Setting the Record Straight: Common Core isn’t a test, it’s a set of academic standards.

Time and time again, we’ve seen articles across the country conflate assessments with standards when talking about Common Core. Many outlets last year incorrectly reported parents in New York were “opting out of Common Core,” when in fact, is was the state assessment that they took issue with. Similarly, in this piece, a (hopefully) one-time glitch by a new state assessment provider was tied into state debates over the content of academic standards.

These reporters, and the parents and policymakers being interviewed in these pieces, are conflating frustrations over testing policy with the state’s education standards. This sort of reporting only serves to further misinform parents about New York, and other states’ education policies and creates more frustration and confusion around the term “Common Core” without actually being based on facts.

Let’s clear some things up:

  1. Common Core is not a test. Common Core is a set of academic standards. Every state has academic standards that they used to guide their curriculum development (which happens at the state or district level). The standards were adopted by states, individually, and states have been undergoing reviews to make sure the standards keep high goals for students, but also incorporate components that each state thinks is important to set as achievement goals for their kids.
  1. Every state administers annual assessments. The point of these tests are to have them be aligned to a state’s standards so if the state’s standards call for learning long division in 4th grade, the state assessment will test at the end of the year to see how many kids in 4th grade across the state were proficient at long division. Where does Common Core fit into that? If a state has adopted Common Core standards, their assessment could be considered “Common Core” aligned.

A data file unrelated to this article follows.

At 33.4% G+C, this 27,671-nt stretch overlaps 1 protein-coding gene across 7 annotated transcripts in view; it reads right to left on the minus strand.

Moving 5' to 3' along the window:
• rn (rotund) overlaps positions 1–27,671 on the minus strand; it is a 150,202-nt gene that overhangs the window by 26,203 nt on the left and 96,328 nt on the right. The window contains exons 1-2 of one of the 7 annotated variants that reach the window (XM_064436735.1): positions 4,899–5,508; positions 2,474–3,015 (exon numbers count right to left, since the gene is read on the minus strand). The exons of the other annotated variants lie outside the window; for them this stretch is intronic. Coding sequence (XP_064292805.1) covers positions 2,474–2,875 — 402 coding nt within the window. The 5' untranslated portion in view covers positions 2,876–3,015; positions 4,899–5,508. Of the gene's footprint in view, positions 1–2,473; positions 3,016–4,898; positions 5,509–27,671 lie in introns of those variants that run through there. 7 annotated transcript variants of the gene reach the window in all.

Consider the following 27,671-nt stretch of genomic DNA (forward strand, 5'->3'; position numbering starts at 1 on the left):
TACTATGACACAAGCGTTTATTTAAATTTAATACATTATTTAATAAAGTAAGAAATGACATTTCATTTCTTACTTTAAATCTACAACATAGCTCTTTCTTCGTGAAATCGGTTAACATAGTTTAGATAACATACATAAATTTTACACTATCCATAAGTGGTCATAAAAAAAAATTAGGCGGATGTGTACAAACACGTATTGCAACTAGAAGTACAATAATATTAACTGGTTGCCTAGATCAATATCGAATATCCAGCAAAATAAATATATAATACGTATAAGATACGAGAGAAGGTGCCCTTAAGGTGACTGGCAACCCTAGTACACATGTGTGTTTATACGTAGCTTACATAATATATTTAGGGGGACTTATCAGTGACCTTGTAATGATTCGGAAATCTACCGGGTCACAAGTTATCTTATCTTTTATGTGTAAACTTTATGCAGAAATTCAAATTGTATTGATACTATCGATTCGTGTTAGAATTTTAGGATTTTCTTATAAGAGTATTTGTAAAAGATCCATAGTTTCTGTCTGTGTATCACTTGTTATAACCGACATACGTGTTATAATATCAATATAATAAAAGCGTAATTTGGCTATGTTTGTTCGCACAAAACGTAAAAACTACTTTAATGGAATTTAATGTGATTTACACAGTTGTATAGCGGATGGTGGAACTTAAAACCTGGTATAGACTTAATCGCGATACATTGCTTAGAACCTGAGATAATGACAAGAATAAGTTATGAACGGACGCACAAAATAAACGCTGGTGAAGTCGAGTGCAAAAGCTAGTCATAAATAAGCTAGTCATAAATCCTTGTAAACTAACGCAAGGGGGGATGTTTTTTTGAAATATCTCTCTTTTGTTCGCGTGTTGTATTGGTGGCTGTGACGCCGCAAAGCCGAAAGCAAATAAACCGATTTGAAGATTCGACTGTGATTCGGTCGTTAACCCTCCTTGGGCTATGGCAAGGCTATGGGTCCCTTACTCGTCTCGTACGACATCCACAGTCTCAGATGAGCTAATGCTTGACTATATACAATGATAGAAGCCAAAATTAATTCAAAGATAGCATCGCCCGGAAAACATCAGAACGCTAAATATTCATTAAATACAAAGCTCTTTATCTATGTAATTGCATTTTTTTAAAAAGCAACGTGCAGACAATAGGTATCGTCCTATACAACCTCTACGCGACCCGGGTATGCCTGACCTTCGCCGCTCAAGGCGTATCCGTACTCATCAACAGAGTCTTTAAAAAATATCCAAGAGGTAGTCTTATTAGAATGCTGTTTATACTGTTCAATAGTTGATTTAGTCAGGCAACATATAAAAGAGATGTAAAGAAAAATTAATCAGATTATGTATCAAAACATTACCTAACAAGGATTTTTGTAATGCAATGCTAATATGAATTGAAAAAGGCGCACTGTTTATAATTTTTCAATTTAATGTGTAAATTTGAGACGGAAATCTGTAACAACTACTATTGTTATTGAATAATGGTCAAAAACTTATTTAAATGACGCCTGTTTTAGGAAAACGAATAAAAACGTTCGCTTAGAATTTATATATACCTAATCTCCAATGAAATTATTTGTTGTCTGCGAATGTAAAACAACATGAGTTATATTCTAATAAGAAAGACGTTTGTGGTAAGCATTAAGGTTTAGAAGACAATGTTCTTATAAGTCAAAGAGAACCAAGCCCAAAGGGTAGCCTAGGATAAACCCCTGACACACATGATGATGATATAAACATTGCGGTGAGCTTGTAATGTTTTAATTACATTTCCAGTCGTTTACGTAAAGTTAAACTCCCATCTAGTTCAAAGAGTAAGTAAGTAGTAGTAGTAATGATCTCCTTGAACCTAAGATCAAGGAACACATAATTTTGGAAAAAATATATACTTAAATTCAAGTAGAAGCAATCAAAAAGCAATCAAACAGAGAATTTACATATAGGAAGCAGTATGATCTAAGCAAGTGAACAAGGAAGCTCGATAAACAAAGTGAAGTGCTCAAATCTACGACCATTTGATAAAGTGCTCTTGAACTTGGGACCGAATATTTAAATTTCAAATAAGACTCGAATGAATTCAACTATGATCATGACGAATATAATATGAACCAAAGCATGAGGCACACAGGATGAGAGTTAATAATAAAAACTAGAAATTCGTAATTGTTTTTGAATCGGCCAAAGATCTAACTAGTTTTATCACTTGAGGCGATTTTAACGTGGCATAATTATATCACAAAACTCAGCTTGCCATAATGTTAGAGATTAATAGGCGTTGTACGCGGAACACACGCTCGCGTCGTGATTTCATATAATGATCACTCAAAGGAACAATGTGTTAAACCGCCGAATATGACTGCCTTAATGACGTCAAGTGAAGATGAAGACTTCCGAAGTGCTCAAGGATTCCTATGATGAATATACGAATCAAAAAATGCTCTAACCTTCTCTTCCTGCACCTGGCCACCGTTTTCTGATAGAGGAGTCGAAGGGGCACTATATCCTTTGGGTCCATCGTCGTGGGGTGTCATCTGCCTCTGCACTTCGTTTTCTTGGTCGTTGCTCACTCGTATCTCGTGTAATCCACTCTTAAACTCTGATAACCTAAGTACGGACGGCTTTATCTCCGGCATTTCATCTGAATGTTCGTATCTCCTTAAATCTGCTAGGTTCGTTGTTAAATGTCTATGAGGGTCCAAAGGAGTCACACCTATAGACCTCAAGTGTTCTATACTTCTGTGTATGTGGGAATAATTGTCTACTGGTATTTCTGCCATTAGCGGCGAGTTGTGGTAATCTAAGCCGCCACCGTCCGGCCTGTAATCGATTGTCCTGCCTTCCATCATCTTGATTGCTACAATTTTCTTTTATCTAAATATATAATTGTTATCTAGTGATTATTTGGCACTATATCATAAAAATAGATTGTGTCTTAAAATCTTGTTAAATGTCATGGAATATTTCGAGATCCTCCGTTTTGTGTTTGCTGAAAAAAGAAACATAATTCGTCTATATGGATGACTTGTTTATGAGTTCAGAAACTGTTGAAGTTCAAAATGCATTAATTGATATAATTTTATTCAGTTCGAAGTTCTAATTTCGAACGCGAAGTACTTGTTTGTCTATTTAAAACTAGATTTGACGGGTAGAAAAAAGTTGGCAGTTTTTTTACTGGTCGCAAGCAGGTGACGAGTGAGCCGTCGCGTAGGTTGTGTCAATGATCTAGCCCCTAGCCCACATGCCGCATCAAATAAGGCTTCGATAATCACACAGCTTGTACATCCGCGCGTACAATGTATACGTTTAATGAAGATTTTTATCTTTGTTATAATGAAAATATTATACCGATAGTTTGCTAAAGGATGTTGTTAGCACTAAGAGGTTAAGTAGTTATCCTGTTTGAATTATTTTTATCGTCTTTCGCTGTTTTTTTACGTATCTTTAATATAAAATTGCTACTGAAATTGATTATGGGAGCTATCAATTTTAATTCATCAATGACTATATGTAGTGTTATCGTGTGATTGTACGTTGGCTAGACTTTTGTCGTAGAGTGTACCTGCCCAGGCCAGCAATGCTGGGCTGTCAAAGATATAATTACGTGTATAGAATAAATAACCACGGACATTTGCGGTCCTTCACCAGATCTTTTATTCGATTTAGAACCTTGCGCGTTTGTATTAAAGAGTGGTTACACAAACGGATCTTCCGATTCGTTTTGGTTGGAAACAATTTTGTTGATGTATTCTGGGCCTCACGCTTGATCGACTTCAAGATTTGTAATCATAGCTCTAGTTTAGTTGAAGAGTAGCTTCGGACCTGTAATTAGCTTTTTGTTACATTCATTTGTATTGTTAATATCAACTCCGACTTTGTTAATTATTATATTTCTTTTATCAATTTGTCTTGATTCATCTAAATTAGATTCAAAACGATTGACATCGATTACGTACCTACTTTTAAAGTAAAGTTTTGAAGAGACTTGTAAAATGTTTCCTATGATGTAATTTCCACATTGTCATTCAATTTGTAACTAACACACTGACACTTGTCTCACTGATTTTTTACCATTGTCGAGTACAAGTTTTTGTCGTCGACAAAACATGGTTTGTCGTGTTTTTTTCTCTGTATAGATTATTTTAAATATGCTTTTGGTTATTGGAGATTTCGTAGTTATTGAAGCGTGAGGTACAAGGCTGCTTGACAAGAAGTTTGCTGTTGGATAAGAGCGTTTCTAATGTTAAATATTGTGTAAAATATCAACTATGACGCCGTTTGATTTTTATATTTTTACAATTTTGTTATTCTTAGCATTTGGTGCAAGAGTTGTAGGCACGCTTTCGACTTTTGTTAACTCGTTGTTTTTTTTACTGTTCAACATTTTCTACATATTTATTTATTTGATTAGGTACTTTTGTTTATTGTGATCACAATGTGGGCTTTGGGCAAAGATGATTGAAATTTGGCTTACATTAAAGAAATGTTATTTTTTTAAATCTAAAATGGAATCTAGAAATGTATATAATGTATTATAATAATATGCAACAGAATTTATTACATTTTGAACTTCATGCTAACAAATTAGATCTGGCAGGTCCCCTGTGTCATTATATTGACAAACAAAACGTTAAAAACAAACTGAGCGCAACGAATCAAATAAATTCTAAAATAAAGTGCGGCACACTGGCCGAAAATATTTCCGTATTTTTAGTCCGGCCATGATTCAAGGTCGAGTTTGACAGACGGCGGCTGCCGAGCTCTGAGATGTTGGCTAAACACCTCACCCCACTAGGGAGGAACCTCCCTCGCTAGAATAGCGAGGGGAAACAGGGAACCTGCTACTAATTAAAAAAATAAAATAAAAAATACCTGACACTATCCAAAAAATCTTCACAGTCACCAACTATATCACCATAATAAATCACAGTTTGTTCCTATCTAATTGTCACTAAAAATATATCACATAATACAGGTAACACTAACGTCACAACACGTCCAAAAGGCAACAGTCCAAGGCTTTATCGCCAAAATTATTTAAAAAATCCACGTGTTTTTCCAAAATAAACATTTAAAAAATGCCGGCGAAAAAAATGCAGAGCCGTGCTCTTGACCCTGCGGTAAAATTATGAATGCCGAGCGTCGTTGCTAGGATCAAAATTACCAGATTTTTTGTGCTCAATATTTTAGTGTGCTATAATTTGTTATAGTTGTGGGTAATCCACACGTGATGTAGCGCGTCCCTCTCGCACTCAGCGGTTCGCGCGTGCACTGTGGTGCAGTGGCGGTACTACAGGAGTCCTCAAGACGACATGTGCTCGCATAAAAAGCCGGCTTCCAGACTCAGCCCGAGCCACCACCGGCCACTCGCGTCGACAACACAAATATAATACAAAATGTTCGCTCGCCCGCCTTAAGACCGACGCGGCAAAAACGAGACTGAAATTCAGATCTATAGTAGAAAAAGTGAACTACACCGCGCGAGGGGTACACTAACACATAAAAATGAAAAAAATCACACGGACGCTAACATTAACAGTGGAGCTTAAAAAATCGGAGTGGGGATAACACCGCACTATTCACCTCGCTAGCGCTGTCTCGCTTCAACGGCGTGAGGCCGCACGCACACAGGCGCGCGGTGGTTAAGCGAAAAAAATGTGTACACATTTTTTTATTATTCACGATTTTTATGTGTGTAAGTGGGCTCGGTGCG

In recent years, New York, for example, has been experiencing some pushback on the state’s testing policies. Over past year, NY leaders have made significant changes to state assessments to address parents’ concerns, including shortening the length of the tests, having 156 teachers review the content, and ensuring the results won’t be used to evaluate teachers or students until the 2019-20 school year. High-quality assessments are one of the best tools parents and teachers have to measure student development.

Yes, parents in New York have the right to opt their children out of New York’s assessments, but doing so is harmful to students and schools. Doing so puts students at a disadvantage. As many national civil rights groups point out, good tests empower parents to make sure all kids, regardless of race or zip code are on track to being prepared for success after high school.

Fortunately, in New York, and most other states across the country, most students and parents are “opting in.” As a several parents write in the Seventy-Four Million, “Initial reports show no measurable increase in opt outs” in New York, and many “poster districts” have seen a significant increase in the number of students taking the tests.